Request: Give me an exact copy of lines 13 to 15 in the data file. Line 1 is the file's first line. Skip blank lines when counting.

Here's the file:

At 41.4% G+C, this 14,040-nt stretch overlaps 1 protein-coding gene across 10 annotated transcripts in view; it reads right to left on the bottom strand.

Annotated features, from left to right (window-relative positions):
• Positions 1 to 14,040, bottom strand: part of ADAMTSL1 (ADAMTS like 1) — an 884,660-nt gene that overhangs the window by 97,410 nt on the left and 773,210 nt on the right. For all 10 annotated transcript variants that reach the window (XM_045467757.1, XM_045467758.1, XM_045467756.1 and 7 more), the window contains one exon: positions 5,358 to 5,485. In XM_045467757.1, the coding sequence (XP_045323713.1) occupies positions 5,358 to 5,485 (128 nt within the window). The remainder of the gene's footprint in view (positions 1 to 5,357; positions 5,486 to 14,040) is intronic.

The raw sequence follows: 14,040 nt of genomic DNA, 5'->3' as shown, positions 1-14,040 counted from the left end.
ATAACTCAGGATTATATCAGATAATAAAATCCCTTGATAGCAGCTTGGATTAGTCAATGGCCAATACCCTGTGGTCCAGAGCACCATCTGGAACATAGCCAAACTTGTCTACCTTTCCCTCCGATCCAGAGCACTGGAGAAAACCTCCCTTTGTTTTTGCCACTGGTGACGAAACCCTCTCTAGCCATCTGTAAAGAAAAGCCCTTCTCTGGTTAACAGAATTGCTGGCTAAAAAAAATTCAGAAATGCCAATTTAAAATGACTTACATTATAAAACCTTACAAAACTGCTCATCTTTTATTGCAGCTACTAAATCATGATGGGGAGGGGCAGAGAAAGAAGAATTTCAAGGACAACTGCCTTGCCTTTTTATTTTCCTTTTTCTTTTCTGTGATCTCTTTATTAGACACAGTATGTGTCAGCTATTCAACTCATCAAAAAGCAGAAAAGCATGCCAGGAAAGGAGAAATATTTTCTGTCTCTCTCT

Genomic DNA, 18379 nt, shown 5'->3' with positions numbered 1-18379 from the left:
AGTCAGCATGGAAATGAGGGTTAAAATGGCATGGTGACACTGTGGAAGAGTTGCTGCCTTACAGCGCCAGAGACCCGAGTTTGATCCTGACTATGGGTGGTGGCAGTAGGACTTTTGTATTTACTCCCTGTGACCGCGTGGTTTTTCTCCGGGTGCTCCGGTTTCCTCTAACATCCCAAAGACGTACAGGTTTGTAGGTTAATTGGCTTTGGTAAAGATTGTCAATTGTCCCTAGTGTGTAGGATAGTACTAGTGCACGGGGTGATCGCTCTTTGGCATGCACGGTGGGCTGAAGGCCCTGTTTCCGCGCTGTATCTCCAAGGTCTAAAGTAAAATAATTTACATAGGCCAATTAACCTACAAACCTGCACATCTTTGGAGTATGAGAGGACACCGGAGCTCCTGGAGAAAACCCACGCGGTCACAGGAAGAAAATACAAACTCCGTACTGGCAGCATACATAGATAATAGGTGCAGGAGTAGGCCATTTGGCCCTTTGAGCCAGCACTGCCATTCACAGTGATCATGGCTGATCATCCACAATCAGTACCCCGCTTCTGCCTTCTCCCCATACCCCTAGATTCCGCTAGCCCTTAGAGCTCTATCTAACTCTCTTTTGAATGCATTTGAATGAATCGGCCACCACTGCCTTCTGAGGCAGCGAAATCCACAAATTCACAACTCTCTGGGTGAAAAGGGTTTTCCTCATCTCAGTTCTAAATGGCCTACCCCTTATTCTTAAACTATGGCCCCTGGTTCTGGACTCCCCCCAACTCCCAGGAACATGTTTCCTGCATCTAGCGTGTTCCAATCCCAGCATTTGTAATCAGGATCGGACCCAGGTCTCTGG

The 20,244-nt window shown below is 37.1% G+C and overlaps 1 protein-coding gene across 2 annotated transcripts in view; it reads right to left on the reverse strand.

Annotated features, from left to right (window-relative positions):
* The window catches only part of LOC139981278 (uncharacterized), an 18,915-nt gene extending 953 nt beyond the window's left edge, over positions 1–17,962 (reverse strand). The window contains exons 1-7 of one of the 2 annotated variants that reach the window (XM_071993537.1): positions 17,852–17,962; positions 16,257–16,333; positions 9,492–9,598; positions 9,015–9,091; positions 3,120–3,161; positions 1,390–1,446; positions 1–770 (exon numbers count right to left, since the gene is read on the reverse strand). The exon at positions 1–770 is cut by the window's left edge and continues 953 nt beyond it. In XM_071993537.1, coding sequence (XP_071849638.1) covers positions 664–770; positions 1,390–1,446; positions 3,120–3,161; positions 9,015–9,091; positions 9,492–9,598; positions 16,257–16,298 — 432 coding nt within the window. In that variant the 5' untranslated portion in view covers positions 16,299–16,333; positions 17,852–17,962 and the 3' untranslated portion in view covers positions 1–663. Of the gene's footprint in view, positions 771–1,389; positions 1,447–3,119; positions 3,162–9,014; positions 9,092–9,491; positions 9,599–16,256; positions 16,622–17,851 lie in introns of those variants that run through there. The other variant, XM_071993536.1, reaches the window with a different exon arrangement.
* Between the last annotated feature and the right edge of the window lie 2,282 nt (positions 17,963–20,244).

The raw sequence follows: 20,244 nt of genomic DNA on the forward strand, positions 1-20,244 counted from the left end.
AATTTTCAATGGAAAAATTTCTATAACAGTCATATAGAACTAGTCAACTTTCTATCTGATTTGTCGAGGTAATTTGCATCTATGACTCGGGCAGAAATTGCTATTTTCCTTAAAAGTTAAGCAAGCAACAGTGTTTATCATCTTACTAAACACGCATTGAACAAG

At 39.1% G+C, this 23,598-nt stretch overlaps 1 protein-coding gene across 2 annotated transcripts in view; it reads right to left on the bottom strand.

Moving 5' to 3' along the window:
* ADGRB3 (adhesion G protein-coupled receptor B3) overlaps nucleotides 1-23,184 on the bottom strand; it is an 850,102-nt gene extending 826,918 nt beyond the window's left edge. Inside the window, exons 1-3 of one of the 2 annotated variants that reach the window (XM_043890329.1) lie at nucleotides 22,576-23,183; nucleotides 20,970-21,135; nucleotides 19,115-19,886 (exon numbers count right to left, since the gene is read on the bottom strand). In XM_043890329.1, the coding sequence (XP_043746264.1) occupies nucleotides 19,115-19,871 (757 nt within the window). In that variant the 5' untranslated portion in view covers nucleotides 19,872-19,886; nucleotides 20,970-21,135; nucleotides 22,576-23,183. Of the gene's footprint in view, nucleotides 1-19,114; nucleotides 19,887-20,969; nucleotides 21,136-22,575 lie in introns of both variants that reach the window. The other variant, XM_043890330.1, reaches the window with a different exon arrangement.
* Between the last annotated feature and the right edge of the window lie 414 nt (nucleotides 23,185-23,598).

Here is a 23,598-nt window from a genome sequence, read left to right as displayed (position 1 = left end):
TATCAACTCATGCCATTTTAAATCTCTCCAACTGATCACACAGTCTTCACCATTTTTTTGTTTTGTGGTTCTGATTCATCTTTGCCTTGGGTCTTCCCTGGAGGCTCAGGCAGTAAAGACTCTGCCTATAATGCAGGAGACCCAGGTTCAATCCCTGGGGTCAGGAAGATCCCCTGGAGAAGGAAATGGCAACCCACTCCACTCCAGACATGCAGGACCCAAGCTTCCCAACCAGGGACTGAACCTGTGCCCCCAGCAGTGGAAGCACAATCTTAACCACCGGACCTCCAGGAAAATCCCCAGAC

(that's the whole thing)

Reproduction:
AATTTTCAATGGAAAAATTTCTATAACAGTCATATAGAACTAGTCAACTTTCTATCTGATTTGTCGAGGTAATTTGCATCTATGACTCGGGCAGAAATTGCTATTTTCCTTAAAAGTTAAGCAAGCAACAGTGTTTATCATCTTACTAAACACGCATTGAACAAG

At 39.1% G+C, this 23,598-nt stretch overlaps 1 protein-coding gene across 2 annotated transcripts in view; it reads right to left on the bottom strand.

Moving 5' to 3' along the window: